By Alaina Bookman
Note: This article was originally published by Life & Letters, the official magazine of the University of Texas at Austin’s College of Letters and Sciences, in January 2023. Some additional illustrations have been added by Not Even Past. The article is reprinted with permission from Life & Letters.
When Christen Smith attended a conference in 2017, she was shocked to see her work presented – plagiarized – by another academic. It was a painful experience of appropriation, and Smith looked for a way to overcome the feelings of erasure.
At a National Women’s Studies Association Conference in 2018, Smith took a stand against her work being used without proper citation by wearing and selling t-shirts printed with the simple phrase “Cite Black Women.” Those t-shirts quickly transformed into a social movement to honor the work of Black women across academia.
“Citing Black women means actually restructuring the way you think. It’s not like this is being built out of thin air. It’s built out of a legacy of struggle and exploration based on Black feminist thought. Citation is not just about bibliography citation; it’s not just about listing; it’s not just about acknowledgments,” Smith said. “Citation is about honoring genealogical legacies and honoring people’s labor. And so when we say cite Black women, we’re talking about honoring Black women’s labor, honoring Black women’s work, honoring Black women’s time and energy.”
Growing up in Washington, D. C., Smith’s family reinforced the value of Black culture and history. When she began her undergraduate studies at Princeton University, her advisor encouraged her to take classes about Black female literature. That introduction to Black feminism ultimately changed the trajectory of Smith’s intellectual and professional career.
Today, as an associate professor of African and African Diaspora Studies and Anthropology and the director of the Center for Women’s and Gender Studies at The University of Texas at Austin, Smith’s work is largely influenced by the work of Black feminist authors and her research in Brazil (she donates the proceeds of her t-shirt sales to Brazilian community schools). Her work explores Black communities’ experiences with gendered violence, particularly state-sanctioned violence in Latin America, and how society simultaneously consumes and exploits Black culture.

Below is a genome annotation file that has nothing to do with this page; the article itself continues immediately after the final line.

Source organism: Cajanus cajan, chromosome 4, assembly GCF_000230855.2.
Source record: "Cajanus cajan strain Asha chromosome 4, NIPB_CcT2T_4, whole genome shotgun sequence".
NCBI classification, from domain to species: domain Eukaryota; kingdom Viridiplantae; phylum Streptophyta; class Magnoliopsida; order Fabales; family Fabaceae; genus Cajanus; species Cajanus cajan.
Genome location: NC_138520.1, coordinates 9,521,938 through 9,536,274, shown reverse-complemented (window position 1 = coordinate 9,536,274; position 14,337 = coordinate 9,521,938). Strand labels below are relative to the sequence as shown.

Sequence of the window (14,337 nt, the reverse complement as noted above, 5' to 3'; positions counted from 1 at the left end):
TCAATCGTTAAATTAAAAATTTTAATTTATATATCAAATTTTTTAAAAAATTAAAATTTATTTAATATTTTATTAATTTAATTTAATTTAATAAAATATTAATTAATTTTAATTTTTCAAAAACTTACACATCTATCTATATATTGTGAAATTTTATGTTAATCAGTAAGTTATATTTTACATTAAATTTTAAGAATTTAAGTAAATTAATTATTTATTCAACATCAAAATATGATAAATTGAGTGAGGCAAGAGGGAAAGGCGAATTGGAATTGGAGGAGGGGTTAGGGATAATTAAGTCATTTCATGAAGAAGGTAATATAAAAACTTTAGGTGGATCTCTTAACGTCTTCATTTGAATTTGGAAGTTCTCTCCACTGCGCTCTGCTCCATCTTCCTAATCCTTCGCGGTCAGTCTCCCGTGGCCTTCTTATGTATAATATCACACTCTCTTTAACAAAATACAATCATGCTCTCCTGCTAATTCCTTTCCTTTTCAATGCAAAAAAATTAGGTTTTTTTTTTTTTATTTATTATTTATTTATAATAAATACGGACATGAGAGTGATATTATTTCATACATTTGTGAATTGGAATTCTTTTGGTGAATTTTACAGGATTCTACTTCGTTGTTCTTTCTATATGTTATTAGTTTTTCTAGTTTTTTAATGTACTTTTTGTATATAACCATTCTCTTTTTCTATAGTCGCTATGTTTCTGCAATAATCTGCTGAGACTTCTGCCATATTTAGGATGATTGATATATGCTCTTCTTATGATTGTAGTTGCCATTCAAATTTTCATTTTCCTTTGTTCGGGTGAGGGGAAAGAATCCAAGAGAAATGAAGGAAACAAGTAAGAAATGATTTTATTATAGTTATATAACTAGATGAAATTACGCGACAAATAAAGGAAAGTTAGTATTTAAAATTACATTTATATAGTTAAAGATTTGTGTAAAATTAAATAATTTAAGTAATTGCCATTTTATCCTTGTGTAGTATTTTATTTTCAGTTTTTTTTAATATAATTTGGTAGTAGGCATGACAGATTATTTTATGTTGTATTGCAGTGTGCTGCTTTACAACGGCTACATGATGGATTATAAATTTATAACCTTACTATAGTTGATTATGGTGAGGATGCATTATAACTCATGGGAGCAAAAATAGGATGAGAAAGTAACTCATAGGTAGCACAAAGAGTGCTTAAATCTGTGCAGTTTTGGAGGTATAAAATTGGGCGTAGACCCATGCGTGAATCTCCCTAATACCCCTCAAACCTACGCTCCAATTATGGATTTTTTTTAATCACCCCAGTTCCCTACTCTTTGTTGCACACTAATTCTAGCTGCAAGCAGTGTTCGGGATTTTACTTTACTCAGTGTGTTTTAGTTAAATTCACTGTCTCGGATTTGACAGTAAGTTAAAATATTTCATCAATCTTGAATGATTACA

Smith’s work with Cite Black Women has expanded far beyond t-shirts. The project is now a campaign to push people to honor Black women’s intellectual production as they would any other group, to cite them as is expected in academic practice, to critically reflect on their everyday practices, and to question how people from varying academic disciplines can incorporate Black women into the core of their work.
“Cite Black Women really grew out of my experiences with patriarchal violence in the academy. We as Black women are vulnerable and our ideas are thought of as viable territories to be colonized,” Smith said.
From its start at the National Women’s Studies Association Conference in 2018, Cite Black Women has developed into a movement that has expanded to social media, a podcast, and a blog. The Cite Black Women podcast features reflections and conversations about acknowledging and centering Black women’s ideas and intellectual contributions inside and outside of academia through citation. The episodes, hosted by Smith, feature conversations with Black women — with backgrounds varying from academia and scholarship to health and wellness — who actively engage in the Cite Black Women community by recognizing and acknowledging the works of Black women transnationally.
“Citation is truly ancestral invocation and refusing to forget those who’ve come before us by saying their names,” Smith said. “I’m not fighting to be on someone’s bibliography. I’m fighting to have my intellectual self respected, and the intellectual work of my foremothers respected, the intellectual work of my sisters and friends respected.”
The impact of Smith’s work is seen across borders as she speaks with women artists, scholars, authors and activists from Latin America about their experiences with appropriation, racial discrimination, and gendered violence within their fields. For Smith, the collaboration of Black women to create the podcasts represents a collective decolonization of their labor.
“The spike in popularity of Cite Black Women really forced me to take pause and say ‘this is no longer about me and my experience,’” Smith said. “We knew it was more than just a slogan.”
Smith’s future projects include creating digital repositories through a collection of oral histories from Black woman anthropologists about their own experiences with appropriation and citation. Smith and her team are building data analyses of citational rates and theoretical analyses of what it means to think about citation as a political and disciplinary practice.
“I’ve gotten emails from all over the country from people who have overhauled their syllabuses, or their library research tools or their classes to follow what Cite Black Women has been doing,” Smith said. “We’re partnering with different groups across many disciplines, way beyond liberal arts, to be able to think through what it looks like to enact change around citational politics in concrete, measurable ways.”
By partnering with other professors, librarians, archivists and activists, the Cite Black Women movement has expanded its reach to motivate people across disciplines to honor the intellectual property of those who historically have been overlooked and whose work has gone uncited.